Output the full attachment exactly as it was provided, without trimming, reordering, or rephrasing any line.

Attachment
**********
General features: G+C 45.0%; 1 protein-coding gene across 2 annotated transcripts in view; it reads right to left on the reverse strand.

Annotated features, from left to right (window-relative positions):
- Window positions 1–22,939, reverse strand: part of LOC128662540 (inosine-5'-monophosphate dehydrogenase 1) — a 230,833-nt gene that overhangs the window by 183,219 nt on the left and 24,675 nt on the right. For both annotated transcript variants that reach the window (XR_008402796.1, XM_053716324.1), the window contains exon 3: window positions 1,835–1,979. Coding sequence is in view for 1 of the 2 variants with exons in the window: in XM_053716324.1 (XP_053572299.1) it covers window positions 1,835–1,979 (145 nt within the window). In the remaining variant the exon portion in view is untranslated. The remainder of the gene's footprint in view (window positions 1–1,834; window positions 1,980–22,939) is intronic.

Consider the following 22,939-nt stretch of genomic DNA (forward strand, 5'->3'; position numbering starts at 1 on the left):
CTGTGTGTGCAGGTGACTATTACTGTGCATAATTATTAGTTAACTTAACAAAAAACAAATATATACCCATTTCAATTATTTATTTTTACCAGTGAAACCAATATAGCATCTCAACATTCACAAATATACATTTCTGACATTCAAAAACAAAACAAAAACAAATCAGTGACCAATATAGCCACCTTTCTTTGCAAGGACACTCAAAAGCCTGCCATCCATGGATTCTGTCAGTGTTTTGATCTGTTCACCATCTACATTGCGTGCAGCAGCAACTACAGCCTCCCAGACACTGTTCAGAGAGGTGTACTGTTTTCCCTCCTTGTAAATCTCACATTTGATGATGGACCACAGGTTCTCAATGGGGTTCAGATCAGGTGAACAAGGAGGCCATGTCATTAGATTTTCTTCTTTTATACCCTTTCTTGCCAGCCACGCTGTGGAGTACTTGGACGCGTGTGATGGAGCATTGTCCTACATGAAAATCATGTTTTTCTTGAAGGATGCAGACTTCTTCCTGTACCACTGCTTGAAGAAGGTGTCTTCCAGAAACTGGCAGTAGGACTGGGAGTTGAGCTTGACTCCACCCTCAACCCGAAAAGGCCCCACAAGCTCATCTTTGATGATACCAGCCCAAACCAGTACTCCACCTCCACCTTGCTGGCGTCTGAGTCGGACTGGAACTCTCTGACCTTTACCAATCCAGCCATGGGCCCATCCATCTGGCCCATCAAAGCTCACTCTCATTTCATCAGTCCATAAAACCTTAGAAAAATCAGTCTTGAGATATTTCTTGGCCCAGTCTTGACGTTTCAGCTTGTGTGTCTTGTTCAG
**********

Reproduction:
General features: G+C 45.0%; 1 protein-coding gene across 2 annotated transcripts in view; it reads right to left on the reverse strand.

Annotated features, from left to right (window-relative positions):
- Window positions 1–22,939, reverse strand: part of LOC128662540 (inosine-5'-monophosphate dehydrogenase 1) — a 230,833-nt gene that overhangs the window by 183,219 nt on the left and 24,675 nt on the right. For both annotated transcript variants that reach the window (XR_008402796.1, XM_053716324.1), the window contains exon 3: window positions 1,835–1,979. Coding sequence is in view for 1 of the 2 variants with exons in the window: in XM_053716324.1 (XP_053572299.1) it covers window positions 1,835–1,979 (145 nt within the window). In the remaining variant the exon portion in view is untranslated. The remainder of the gene's footprint in view (window positions 1–1,834; window positions 1,980–22,939) is intronic.

Consider the following 22,939-nt stretch of genomic DNA (forward strand, 5'->3'; position numbering starts at 1 on the left):
CTGTGTGTGCAGGTGACTATTACTGTGCATAATTATTAGTTAACTTAACAAAAAACAAATATATACCCATTTCAATTATTTATTTTTACCAGTGAAACCAATATAGCATCTCAACATTCACAAATATACATTTCTGACATTCAAAAACAAAACAAAAACAAATCAGTGACCAATATAGCCACCTTTCTTTGCAAGGACACTCAAAAGCCTGCCATCCATGGATTCTGTCAGTGTTTTGATCTGTTCACCATCTACATTGCGTGCAGCAGCAACTACAGCCTCCCAGACACTGTTCAGAGAGGTGTACTGTTTTCCCTCCTTGTAAATCTCACATTTGATGATGGACCACAGGTTCTCAATGGGGTTCAGATCAGGTGAACAAGGAGGCCATGTCATTAGATTTTCTTCTTTTATACCCTTTCTTGCCAGCCACGCTGTGGAGTACTTGGACGCGTGTGATGGAGCATTGTCCTACATGAAAATCATGTTTTTCTTGAAGGATGCAGACTTCTTCCTGTACCACTGCTTGAAGAAGGTGTCTTCCAGAAACTGGCAGTAGGACTGGGAGTTGAGCTTGACTCCACCCTCAACCCGAAAAGGCCCCACAAGCTCATCTTTGATGATACCAGCCCAAACCAGTACTCCACCTCCACCTTGCTGGCGTCTGAGTCGGACTGGAACTCTCTGACCTTTACCAATCCAGCCATGGGCCCATCCATCTGGCCCATCAAAGCTCACTCTCATTTCATCAGTCCATAAAACCTTAGAAAAATCAGTCTTGAGATATTTCTTGGCCCAGTCTTGACGTTTCAGCTTGTGTGTCTTGTTCAG